Supreme Court Seal
Supreme Court Seal
South Carolina
Judicial Department
2008-UP-433 - Edwards v. Edwards


In The Court of Appeals

Douglas Jay Edwards, Respondent/Appellant


Frances L. Edwards, Appellant/Respondent

Appeal From Greenville County
 Aphrodite K. Konduros, Family Court Judge

Unpublished Opinion No.  2008-UP-433
Submitted March 1, 2008 – Filed August 4, 2008


William N. Epps, Jr., of Anderson, for Appellant-Respondent.

Robert M. Rosenfeld, of Greenville, for Respondent-Appellant.

PER CURIAM:  In this domestic action, Frances Edwards (Wife) appeals the family court’s order reducing alimony payments of Douglas Edwards (Husband).  Husband cross-appeals arguing the family court erred in finding him in contempt, imposing a contempt sanction, awarding Wife attorney’s fees, and allowing evidence of previous testimony.  Husband also contends a state court lacks jurisdiction, outside the realm of alimony, to interfere with repayment of his debts pursuant to Chapter 13 bankruptcy.  We affirm the reduction in alimony and hold the remaining issues in abeyance due to Husband’s bankruptcy action.[1]


Husband and Wife were married in 1966.  In 2000, Wife filed for divorce.  The family court granted Wife a divorce on the ground of adultery and awarded Wife $1,673 per month in regular periodic alimony.  Prior to the divorce hearing, Husband and Wife had reached a settlement agreement involving the equitable division of their real and personal property through two letters between counsel.  The family court approved this settlement agreement and merged and incorporated these letters by reference into the divorce order.  This agreement involved the equitable division of a family business, Central Catering and Café (the Café), and a business vehicle owned by the Café. 

After their divorce, Husband accepted a severance package and retired from his job with Michelin in 2002.  Thereafter, he began focusing entirely on the Café and wished to expand the business.  However, after losing a longtime lease, Husband began losing money in the Café.  Additionally, Arvidia’s Deli, an expansion restaurant Husband opened, failed a year after its opening.  Based on these events, Husband petitioned the family court for a reduction in his alimony obligation.  Wife counterclaimed, arguing Husband’s changed circumstances did not warrant a reduction in his alimony obligation and sought immediate payment of all equitably divided marital property.  Additionally, Wife alleged Husband was in willful contempt of court for his failure to pay Wife her portion of their marital estate pursuant to the original divorce decree.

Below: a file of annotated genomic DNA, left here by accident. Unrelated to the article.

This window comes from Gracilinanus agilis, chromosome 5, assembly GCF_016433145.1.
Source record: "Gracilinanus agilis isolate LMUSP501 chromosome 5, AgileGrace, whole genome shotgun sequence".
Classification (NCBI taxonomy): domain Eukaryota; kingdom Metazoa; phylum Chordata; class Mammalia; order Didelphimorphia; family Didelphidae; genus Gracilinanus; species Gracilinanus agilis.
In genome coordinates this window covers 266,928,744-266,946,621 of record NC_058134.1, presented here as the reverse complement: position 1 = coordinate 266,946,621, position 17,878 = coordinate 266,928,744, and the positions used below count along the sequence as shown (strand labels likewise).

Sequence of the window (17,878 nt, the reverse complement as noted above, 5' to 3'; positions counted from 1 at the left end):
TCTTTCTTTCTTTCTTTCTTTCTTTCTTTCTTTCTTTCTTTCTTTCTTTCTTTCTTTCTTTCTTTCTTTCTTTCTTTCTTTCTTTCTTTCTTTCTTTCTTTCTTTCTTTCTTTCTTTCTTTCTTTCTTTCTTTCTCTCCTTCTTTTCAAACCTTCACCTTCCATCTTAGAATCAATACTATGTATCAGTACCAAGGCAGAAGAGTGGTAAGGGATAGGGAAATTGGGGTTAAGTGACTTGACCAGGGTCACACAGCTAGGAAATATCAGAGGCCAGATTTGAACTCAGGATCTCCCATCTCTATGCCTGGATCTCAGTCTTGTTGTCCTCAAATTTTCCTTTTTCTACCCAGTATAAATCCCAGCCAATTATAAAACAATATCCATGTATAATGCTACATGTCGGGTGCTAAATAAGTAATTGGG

On June 6, 2005, the family court issued an order reducing Husband’s monthly alimony obligation from $1,673 to $400 based on his changed circumstances.  The family court also found Husband in contempt for failing to pay Wife her share of the marital property, Cobra benefits, and attorney’s fees and costs pursuant to the original divorce decree.  The family court ordered Husband to pay Wife $34,411.77 within 30 days, and if he failed to pay, to serve 90 days in the Greenville County Detention Center.  Additionally, the family court ordered Husband to pay Wife $7,000 in attorney’s fees which Wife incurred during the contempt case. 

Husband unsuccessfully sought a stay of the contempt order from the family court and this court.  He subsequently filed Chapter 13 bankruptcy.  The federal bankruptcy court established a payment schedule under which Husband would pay back his creditors, including paying debts he owed to Wife. 


On appeal from a family court order, the appellate court has authority to correct errors of law and find facts in accordance with our own view of the preponderance of the evidence.  E.D.M. v. T.A.M., 307 S.C. 471, 473, 415 S.E.2d 812, 814 (1992).  However, “[q]uestions concerning alimony rest with the sound discretion of the [family] court, whose conclusions will not be disturbed absent a showing of abuse of discretion.”  Kelley v. Kelley, 324 S.C. 481, 485, 477 S.E.2d 727, 729 (Ct. App. 1996).  The family court abuses its discretion when factual findings are without evidentiary support or a ruling is based upon an error of law.  Smith v. Doe, 366 S.C. 469, 474, 623 S.E.2d 370, 372 (2005).


I.  Wife’s Appeal

A.  Modification of Alimony

Wife argues Husband has not proved a substantial change in circumstances has occurred such that a reduction in alimony is warranted.  We disagree. 

The party seeking the change in alimony has the burden to prove an unforeseen change in circumstances warrants a modification.  Kelley v. Kelley, 324 S.C. 481, 486, 477 S.E.2d 727, 729 (Ct. App. 1996).  “Several considerations relevant to the initial determination of alimony may be applied in the modification context as well, including the parties’ standard of living during the marriage, each party’s earning capacity, and the supporting spouse’s ability to continue to support the other spouse.”  Penny v. Green, 357 S.C. 583, 589, 594 S.E.2d 171, 174 (Ct. App. 2004).